For Rebel’s story, I found my way into his world through research and personal experience. When I first started watching videos produced by various militia groups, the number of kids who were “training” with their fathers really stuck with me. Much of writing for me is asking questions, and I wondered what it would be like to train for a hypothetical battle when your parent required it.
What if you didn’t agree but you didn’t want to upset your father because you’re supposed to love and respect him?
ABW: That is such a good question. (The protagonist of my current work-in-progress asks that exact same question.) Tough stuff.
Now let’s talk about a major theme in The Inside Battle: our country’s disservice to veterans suffering from PTSD, post-traumatic stress disorder. Kudos to you for making Rebel’s dad both sympathetic (due to PTSD) and antagonistic. How did you walk the fine line between sympathy and antagonism? Tell me a little about choosing this theme and crafting this dad character.
MS: Thank you, I really did feel like I was walking a fine line there. But my goal always is to create fully realized characters and no person is one thing—sympathetic or antagonistic. That includes Rebel’s dad.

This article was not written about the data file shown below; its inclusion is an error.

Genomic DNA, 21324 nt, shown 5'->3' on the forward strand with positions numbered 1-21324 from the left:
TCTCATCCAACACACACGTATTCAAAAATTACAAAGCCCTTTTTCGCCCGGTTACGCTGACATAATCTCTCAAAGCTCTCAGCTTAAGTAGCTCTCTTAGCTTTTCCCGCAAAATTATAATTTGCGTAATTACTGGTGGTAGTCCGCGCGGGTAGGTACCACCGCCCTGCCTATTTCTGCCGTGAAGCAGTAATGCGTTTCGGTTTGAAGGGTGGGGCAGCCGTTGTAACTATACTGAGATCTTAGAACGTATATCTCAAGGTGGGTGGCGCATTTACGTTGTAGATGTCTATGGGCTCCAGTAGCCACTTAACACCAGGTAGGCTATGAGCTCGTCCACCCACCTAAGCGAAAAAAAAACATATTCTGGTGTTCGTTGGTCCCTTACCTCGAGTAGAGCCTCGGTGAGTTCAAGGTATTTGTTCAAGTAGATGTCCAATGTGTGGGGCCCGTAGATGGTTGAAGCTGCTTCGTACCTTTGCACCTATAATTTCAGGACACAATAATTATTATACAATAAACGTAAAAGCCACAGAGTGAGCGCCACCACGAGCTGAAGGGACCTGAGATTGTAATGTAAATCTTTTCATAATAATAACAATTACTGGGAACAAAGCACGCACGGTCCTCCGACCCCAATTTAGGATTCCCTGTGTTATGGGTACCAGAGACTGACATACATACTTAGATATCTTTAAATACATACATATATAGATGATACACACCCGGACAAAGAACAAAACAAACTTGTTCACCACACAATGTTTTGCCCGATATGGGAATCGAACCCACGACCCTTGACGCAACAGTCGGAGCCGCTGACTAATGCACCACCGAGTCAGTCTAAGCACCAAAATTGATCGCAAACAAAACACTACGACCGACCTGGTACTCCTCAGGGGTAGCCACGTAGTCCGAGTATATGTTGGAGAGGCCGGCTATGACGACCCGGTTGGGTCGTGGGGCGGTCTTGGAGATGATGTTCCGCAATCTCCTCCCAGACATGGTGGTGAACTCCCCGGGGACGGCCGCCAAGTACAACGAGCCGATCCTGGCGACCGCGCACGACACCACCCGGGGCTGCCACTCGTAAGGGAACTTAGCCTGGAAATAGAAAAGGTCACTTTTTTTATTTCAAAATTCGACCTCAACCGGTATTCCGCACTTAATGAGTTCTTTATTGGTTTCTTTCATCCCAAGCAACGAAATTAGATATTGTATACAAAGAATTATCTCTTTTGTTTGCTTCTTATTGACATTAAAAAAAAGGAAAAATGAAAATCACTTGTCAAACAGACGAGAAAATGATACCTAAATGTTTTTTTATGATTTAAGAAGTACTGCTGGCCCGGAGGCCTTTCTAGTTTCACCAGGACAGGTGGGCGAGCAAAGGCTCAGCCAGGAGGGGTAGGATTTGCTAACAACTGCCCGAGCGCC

As I was researching militias in the United States, it became apparent that some members suffered from PTSD. This really struck a chord in me since my grandfather suffered from PTSD following his long service in the military. And like Rebel’s dad, my grandfather didn’t talk about it. Thus my grandfather became the starting point for this character, though Rebel’s dad is different in many ways since his character developed as I learned more about militia members and the survivalist subculture.
As I was mapping out The Inside Battle, it felt important to explore the theme of finding your voice. This is two-fold in the book: (1) speaking up against racism and (2) talking about mental health. The second largely stems from the fact that my family never spoke about my grandfather’s PTSD until after he died, which sadly is not all that surprising.
ABW: It’s so interesting—that there’s a connection between some militia-group members and PTSD.
In The Inside Battle, many of the characters are part of a right-wing militia, and I have to confess that before the January 6, 2021, storming of the U.S. Capitol in Washington, D.C., I knew very little about militia groups in our country. What sort of research did you do to create the fictional militia we encounter in The Inside Battle?